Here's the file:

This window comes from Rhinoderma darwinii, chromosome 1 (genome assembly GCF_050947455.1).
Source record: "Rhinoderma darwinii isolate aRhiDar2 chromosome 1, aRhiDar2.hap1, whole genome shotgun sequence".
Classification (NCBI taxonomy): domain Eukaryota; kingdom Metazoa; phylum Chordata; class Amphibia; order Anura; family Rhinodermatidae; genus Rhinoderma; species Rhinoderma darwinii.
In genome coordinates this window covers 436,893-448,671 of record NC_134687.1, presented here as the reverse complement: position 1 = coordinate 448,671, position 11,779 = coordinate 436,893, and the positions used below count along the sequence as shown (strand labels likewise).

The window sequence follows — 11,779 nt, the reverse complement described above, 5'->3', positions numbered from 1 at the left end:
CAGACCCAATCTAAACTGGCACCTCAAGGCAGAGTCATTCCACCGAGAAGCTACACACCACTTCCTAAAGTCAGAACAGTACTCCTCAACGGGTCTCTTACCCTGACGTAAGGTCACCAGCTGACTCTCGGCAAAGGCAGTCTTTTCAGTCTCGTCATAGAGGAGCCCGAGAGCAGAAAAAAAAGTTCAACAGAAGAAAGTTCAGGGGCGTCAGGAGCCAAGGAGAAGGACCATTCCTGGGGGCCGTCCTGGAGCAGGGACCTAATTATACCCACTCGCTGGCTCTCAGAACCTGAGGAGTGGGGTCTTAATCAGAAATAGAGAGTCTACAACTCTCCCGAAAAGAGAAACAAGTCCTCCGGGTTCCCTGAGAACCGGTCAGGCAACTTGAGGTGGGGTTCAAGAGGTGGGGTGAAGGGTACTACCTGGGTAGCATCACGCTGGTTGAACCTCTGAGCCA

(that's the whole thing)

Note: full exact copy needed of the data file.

This window comes from Rhinoderma darwinii, chromosome 1 (genome assembly GCF_050947455.1).
Source record: "Rhinoderma darwinii isolate aRhiDar2 chromosome 1, aRhiDar2.hap1, whole genome shotgun sequence".
Classification (NCBI taxonomy): domain Eukaryota; kingdom Metazoa; phylum Chordata; class Amphibia; order Anura; family Rhinodermatidae; genus Rhinoderma; species Rhinoderma darwinii.
In genome coordinates this window covers 436,893-448,671 of record NC_134687.1, presented here as the reverse complement: position 1 = coordinate 448,671, position 11,779 = coordinate 436,893, and the positions used below count along the sequence as shown (strand labels likewise).

The window sequence follows — 11,779 nt, the reverse complement described above, 5'->3', positions numbered from 1 at the left end:
CAGACCCAATCTAAACTGGCACCTCAAGGCAGAGTCATTCCACCGAGAAGCTACACACCACTTCCTAAAGTCAGAACAGTACTCCTCAACGGGTCTCTTACCCTGACGTAAGGTCACCAGCTGACTCTCGGCAAAGGCAGTCTTTTCAGTCTCGTCATAGAGGAGCCCGAGAGCAGAAAAAAAAGTTCAACAGAAGAAAGTTCAGGGGCGTCAGGAGCCAAGGAGAAGGACCATTCCTGGGGGCCGTCCTGGAGCAGGGACCTAATTATACCCACTCGCTGGCTCTCAGAACCTGAGGAGTGGGGTCTTAATCAGAAATAGAGAGTCTACAACTCTCCCGAAAAGAGAAACAAGTCCTCCGGGTTCCCTGAGAACCGGTCAGGCAACTTGAGGTGGGGTTCAAGAGGTGGGGTGAAGGGTACTACCTGGGTAGCATCACGCTGGTTGAACCTCTGAGCCA